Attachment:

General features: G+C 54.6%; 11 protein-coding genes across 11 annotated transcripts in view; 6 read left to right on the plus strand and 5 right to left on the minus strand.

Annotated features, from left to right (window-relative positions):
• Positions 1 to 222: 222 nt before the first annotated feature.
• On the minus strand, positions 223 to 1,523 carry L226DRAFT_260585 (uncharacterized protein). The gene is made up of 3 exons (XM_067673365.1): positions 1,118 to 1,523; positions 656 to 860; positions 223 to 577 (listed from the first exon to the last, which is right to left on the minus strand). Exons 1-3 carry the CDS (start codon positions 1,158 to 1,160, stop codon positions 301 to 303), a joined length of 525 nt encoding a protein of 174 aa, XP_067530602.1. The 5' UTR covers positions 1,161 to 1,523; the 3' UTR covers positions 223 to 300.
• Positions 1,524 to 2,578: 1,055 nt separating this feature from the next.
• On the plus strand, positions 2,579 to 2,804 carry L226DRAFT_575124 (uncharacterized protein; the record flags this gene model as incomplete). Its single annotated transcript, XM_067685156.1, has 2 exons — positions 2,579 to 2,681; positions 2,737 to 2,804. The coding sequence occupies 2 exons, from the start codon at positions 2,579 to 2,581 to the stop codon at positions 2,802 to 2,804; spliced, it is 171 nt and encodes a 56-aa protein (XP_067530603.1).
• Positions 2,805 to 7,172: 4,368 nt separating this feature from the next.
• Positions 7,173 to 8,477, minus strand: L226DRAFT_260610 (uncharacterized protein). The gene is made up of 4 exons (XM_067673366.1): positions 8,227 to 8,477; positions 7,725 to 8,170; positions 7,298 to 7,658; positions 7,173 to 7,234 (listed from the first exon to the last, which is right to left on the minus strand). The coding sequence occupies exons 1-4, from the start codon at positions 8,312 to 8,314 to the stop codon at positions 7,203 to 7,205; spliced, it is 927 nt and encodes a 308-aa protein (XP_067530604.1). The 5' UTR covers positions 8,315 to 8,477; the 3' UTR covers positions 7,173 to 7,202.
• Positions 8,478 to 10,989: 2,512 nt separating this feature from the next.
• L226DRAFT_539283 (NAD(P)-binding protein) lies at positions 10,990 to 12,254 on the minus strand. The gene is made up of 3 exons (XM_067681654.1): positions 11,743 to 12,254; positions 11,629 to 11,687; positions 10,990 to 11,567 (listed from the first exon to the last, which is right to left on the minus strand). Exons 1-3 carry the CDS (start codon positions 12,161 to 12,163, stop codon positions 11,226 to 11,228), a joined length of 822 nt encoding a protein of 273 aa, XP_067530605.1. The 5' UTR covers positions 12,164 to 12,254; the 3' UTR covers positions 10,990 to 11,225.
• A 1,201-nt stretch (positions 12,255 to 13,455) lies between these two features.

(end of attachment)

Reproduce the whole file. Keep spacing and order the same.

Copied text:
General features: G+C 54.6%; 11 protein-coding genes across 11 annotated transcripts in view; 6 read left to right on the plus strand and 5 right to left on the minus strand.

Annotated features, from left to right (window-relative positions):
• Positions 1 to 222: 222 nt before the first annotated feature.
• On the minus strand, positions 223 to 1,523 carry L226DRAFT_260585 (uncharacterized protein). The gene is made up of 3 exons (XM_067673365.1): positions 1,118 to 1,523; positions 656 to 860; positions 223 to 577 (listed from the first exon to the last, which is right to left on the minus strand). Exons 1-3 carry the CDS (start codon positions 1,158 to 1,160, stop codon positions 301 to 303), a joined length of 525 nt encoding a protein of 174 aa, XP_067530602.1. The 5' UTR covers positions 1,161 to 1,523; the 3' UTR covers positions 223 to 300.
• Positions 1,524 to 2,578: 1,055 nt separating this feature from the next.
• On the plus strand, positions 2,579 to 2,804 carry L226DRAFT_575124 (uncharacterized protein; the record flags this gene model as incomplete). Its single annotated transcript, XM_067685156.1, has 2 exons — positions 2,579 to 2,681; positions 2,737 to 2,804. The coding sequence occupies 2 exons, from the start codon at positions 2,579 to 2,581 to the stop codon at positions 2,802 to 2,804; spliced, it is 171 nt and encodes a 56-aa protein (XP_067530603.1).
• Positions 2,805 to 7,172: 4,368 nt separating this feature from the next.
• Positions 7,173 to 8,477, minus strand: L226DRAFT_260610 (uncharacterized protein). The gene is made up of 4 exons (XM_067673366.1): positions 8,227 to 8,477; positions 7,725 to 8,170; positions 7,298 to 7,658; positions 7,173 to 7,234 (listed from the first exon to the last, which is right to left on the minus strand). The coding sequence occupies exons 1-4, from the start codon at positions 8,312 to 8,314 to the stop codon at positions 7,203 to 7,205; spliced, it is 927 nt and encodes a 308-aa protein (XP_067530604.1). The 5' UTR covers positions 8,315 to 8,477; the 3' UTR covers positions 7,173 to 7,202.
• Positions 8,478 to 10,989: 2,512 nt separating this feature from the next.
• L226DRAFT_539283 (NAD(P)-binding protein) lies at positions 10,990 to 12,254 on the minus strand. The gene is made up of 3 exons (XM_067681654.1): positions 11,743 to 12,254; positions 11,629 to 11,687; positions 10,990 to 11,567 (listed from the first exon to the last, which is right to left on the minus strand). Exons 1-3 carry the CDS (start codon positions 12,161 to 12,163, stop codon positions 11,226 to 11,228), a joined length of 822 nt encoding a protein of 273 aa, XP_067530605.1. The 5' UTR covers positions 12,164 to 12,254; the 3' UTR covers positions 10,990 to 11,225.
• A 1,201-nt stretch (positions 12,255 to 13,455) lies between these two features.